TEL AVIV (Reuters) - Israel is finalizing a deal to deport thousands of African migrants to Uganda under a new scheme after agreements with Rwanda and the U.N.’s refugee agency to find homes for those expelled fell through.
About 4,000 migrants have left Israel for Rwanda and Uganda since 2013 under a voluntary program but Prime Minister Benjamin Netanyahu has come under pressure from his right-wing voter base to expel thousands more.
In January, Israel started handing out notices to male migrants from Eritrea and Sudan giving them three months to take the voluntary deal with a plane ticket and $3,500 or risk being thrown in jail.
The government said from April it would start forced deportations but rights groups challenged the move and Israel’s Supreme Court has issued a temporary injunction to give more time for the petitioners to argue against the plan.
Government representatives told the court on Tuesday that an envoy was in an African country finalizing a deportation deal after an arrangement with Rwanda to take migrants expelled under the new measures fell through.
The representatives did not name the country in court sessions open to the public though Israeli lawmakers have previously said the two countries it was planning to deport migrants to were Rwanda and Uganda.
Israeli Deputy Foreign minister Tzipi Hotovely also identified the countries it was seeking to strike new deportation deals with as Uganda and Rwanda in closed-door comments leaked to Israeli Army Radio.
After the Rwanda deal fell through, the government struck an agreement with the U.N.’s refugee agency (UNHCR) to relocate 16,250 migrants to Western countries but Netanyahu scrapped it after an outcry from right-wing politicians furious that thousands more would be allowed to stay in Israel.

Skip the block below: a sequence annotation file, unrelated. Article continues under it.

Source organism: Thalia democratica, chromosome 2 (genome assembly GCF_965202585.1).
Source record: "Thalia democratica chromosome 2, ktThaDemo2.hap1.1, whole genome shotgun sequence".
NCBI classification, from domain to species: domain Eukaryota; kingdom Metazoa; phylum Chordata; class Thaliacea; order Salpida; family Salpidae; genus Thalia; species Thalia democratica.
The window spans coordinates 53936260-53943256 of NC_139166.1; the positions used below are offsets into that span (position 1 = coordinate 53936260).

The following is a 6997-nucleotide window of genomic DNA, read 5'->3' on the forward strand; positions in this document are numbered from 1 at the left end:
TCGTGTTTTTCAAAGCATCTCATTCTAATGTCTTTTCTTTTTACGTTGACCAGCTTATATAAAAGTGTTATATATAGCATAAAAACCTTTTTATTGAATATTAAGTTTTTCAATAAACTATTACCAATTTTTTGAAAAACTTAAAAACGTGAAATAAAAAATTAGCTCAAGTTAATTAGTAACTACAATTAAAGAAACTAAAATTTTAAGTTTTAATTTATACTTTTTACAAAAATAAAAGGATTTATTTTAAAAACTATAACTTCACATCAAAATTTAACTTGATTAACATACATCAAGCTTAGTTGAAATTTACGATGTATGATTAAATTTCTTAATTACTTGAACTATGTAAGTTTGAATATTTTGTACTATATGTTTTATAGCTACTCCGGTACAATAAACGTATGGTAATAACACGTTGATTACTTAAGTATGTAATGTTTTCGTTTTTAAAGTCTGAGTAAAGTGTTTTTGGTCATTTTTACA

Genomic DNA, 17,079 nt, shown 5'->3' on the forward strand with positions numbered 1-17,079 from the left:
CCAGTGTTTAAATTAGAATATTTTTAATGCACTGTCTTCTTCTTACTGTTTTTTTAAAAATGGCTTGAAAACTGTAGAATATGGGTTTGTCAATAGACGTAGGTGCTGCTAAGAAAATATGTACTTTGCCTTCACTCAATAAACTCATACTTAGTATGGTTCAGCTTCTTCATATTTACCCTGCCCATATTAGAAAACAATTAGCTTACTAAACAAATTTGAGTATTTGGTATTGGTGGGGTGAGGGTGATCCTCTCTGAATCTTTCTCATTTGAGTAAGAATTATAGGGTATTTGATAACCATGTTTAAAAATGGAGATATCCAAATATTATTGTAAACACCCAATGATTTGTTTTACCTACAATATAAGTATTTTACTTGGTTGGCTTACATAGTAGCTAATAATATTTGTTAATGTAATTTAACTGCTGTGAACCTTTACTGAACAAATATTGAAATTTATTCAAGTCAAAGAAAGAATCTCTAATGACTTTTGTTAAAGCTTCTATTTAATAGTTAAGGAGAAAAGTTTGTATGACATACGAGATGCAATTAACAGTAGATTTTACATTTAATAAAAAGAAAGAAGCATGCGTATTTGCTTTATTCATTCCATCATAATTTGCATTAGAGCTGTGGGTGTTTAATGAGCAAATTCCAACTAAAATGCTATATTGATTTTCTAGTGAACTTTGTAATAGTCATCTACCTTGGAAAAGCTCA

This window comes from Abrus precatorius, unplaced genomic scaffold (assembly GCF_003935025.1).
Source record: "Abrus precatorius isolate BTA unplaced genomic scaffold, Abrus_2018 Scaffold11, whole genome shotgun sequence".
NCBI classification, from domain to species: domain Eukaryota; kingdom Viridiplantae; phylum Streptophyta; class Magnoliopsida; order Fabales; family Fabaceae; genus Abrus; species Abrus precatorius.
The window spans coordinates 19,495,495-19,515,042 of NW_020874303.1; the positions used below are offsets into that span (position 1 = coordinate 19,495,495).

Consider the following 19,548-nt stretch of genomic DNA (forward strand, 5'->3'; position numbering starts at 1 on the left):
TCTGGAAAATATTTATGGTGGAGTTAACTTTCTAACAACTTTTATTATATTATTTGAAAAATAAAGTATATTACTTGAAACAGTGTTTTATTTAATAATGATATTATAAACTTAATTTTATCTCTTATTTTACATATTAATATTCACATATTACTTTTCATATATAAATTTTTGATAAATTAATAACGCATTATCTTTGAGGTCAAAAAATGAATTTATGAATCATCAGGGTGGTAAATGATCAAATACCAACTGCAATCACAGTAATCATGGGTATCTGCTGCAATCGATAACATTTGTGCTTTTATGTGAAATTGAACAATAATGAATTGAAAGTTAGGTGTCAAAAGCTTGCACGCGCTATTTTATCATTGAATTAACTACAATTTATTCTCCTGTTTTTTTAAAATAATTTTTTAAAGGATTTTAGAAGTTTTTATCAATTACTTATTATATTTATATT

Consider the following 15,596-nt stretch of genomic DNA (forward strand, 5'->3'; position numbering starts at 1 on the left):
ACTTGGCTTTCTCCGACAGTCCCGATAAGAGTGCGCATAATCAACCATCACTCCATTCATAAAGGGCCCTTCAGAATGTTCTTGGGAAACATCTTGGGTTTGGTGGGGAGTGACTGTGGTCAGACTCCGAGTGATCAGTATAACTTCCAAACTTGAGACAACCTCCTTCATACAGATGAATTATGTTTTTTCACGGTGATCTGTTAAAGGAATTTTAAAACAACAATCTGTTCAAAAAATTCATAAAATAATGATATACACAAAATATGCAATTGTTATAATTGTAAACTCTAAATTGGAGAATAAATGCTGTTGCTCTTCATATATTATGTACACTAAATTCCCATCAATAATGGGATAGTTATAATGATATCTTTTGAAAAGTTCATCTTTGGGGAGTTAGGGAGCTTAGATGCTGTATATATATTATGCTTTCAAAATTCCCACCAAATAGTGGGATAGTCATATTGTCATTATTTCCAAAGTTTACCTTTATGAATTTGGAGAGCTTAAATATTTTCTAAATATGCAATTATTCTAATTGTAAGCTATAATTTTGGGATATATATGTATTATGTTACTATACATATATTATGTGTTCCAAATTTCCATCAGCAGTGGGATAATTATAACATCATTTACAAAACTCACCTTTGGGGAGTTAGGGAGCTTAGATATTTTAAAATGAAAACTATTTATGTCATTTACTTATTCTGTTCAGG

The fate of tens of thousands of migrants who entered Israel illegally through its desert border with Egypt and were granted temporary visas has posed a moral dilemma for a state founded as a national home for Jews and a haven from persecution.
Israeli rights groups say the country can absorb the estimated 37,000 migrants still there, or should find them safe destinations such as those agreed under the defunct UNHCR deal.
The rights groups have accused Netanyahu, who is under police investigation for corruption, of playing political games to appeal to his right-wing supporters.
The government calls the migrants “infiltrators” and says they have come to find work. The migrants and rights groups say they are asylum seekers fleeing persecution.
BEHIND CLOSED DOORS
The U.N.’s refugee agency and rights groups are also concerned because many of the Africans who left previously for Rwanda and Uganda voluntarily did not get the protection they were promised and some ended up back on the migration trail.
Both countries have denied having any deals with Israel to resettle migrants. Uganda, a key Western ally in the fight against Islamist militants in East Africa, also denied there were discussions about accepting deportees under the new scheme.
“We are not aware of any Israeli envoy here. Let Israelis tell you who that envoy here is going to sign an agreement with, sign with who? With the foreign affairs, with the president, minister of internal affairs, with who? On what date are they signing?” Okello Oryem, Uganda’s junior foreign affairs minister told Reuters on Wednesday.